Netflix’s ‘How to Fix a Drug Scandal’: Everything You Should Know

Netflix released its latest crime docs-series, “How to Fix a Drug Scandal,” on April 1, 2020. The crime series centers around the crimes of Sonja Farak, a chemist at Amherst Lab, a Massachusetts state drug lab. The Netflix series explores the issues within the criminal justice system and exposes her crimes and her drug consumption at the workplace ten years ago.

In 2004, Sonja Farak began working at the Amherst Lab. The 26-year-old from Portsmouth, Rhode Island, had some mental health issues and struggled with depression. Over the next decade, she would consume nearly all of the drugs she was hired to test. Sonja Farak would later tamper with evidence to not get caught.

Farak, a chemist responsible for testing drug authenticity was hired by police departments across the area. She was responsible for testifying on the stand about her results because her testimony was considered critical to the prosecutor’s criminal cases.

The Attorney General’s Office of Massachusetts reports the Amherst Lab created a set of standards to use as references. These “standards” included the following:

  • Heroin
  • Cocaine
  • Methamphetamine
  • Oxycodone
  • LSD

Farak testified she started consuming these lab standards “on a fairly regular basis” a few months after she started working at Amherst Lab. She says she explained “curiosity” got her interested in methamphetamine and enjoyed the “energy boost” she got from taking the job.

In early 2005, she started taking methamphetamine every morning, and over the next four years, she would take it multiple times per day. By 2009, the lab’s standard was nearly depleted, so she started taking other drugs, including amphetamine and phentermine. Later that year, she started using other drugs, including LSD, MDMA, MDEA, and cocaine.

By 2009, Farak started using police-submitted samples of cocaine and LSD. By 2011, she consumed all of the methamphetamine, amphetamine, and ketamine lab standards, and the cocaine was nearly gone. She then started taking crack cocaine standards and became heavily addicted. According to reports, she was so addicted she began using drugs at her workstation while there were other employees around.

Farak testified by the summer of 202; she started taking from other chemist’s samples and manufacturing crack at her workstation. She estimates she smoked crack 10 to 12 times per day.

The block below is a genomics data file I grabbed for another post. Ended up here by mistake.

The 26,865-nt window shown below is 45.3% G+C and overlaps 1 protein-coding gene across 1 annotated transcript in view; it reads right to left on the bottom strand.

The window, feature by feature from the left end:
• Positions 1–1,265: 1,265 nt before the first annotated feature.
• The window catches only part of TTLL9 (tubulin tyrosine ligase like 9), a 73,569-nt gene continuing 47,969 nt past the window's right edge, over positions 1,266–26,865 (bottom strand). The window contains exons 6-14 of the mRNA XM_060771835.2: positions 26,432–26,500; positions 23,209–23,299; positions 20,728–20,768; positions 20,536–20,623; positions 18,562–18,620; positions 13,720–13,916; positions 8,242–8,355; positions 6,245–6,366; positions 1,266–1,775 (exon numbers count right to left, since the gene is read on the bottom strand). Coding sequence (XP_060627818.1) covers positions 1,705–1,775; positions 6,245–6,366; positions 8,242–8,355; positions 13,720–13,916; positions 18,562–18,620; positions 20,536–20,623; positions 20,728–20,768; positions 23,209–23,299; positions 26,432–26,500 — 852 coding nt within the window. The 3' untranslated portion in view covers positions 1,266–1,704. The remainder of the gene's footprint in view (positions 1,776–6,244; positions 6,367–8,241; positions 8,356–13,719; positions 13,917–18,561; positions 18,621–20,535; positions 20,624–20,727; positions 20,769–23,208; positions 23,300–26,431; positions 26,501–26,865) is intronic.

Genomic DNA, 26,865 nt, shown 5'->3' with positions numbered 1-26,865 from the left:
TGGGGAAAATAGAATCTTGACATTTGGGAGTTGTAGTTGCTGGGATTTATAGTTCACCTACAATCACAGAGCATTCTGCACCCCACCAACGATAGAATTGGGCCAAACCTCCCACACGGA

By 2013 she was discovered and promptly arrested. The Attorney General’s report explains that on January 17, 2013, another chemist at the lab, Sharon Salem, discovered issues in the drug samples Farak had tested, and several examples were missing. She told her boss, and the two looked into Farak. After searching through Farak’s workstation, investigators found unlabeled drugs and drug paraphernalia, including two missing drug sample bags.

They retested the missing samples and believed Farak had removed the drug and placed counterfeit drugs instead. As a result, Amherst Lab reported the crime to Massachusetts State Police. Once the police discovered additional drugs were missing and replaced with fake drugs, they ordered the closure of Amherst Lab. ON January 19, officers obtained a search warrant to investigate Farak’s car and discovered additional items from the lab, including drugs. Farak was arrested on January 19, 2013.

Initially, Farak pleaded not guilty. Her lawyer, Elaine Pourinski, submitted letters from the community showing her contributions to society, including walking other people’s dogs and helping out neighbors.

However, the January 2013 investigation found worksheets and a diary kept by Farak, which included her drug use. She wrote in one diary entry, “Tried to resist using @ work, but ended up failing.” On another substance abuse therapy worksheet, she wrote: “Going to use phentermine, but when I went to take it, I saw how little (v. little) there is left = ended up not using.”

Despite requests for evidence, the diary was withheld from defense attorneys and a judge for over a year.

On January 6, 2014, Farak pleaded guilty to four counts of tampering with evidence, four counts of theft of a controlled substance from a dispensary, and two counts of unlawful possession of a controlled substance. Farak was sentenced to 18 months in prison, five years of probation, and 500 hours of community service.

Eventually, nearly 8,000 cases handled by Farak were dismissed. After the case broke, the state investigated all the cases Farak handled during the time she was working at Amherst Lab, and when she was taking drugs. However, it was difficult because it’s not clear when Farak started using drugs she was testing.

By 2018, the court dismissed 11,000 convictions in 7,700 different criminal cases as a result of Farak’s drug consumption and tampering with evidence. The Hampden Superior Court judge wrote in his ruling: “It has been startling to see unveiled the amount of damage done by a single lab analyst, Sonja Farak, who placed her selfish wants and needs before her duties as a public servant in a critically important role.”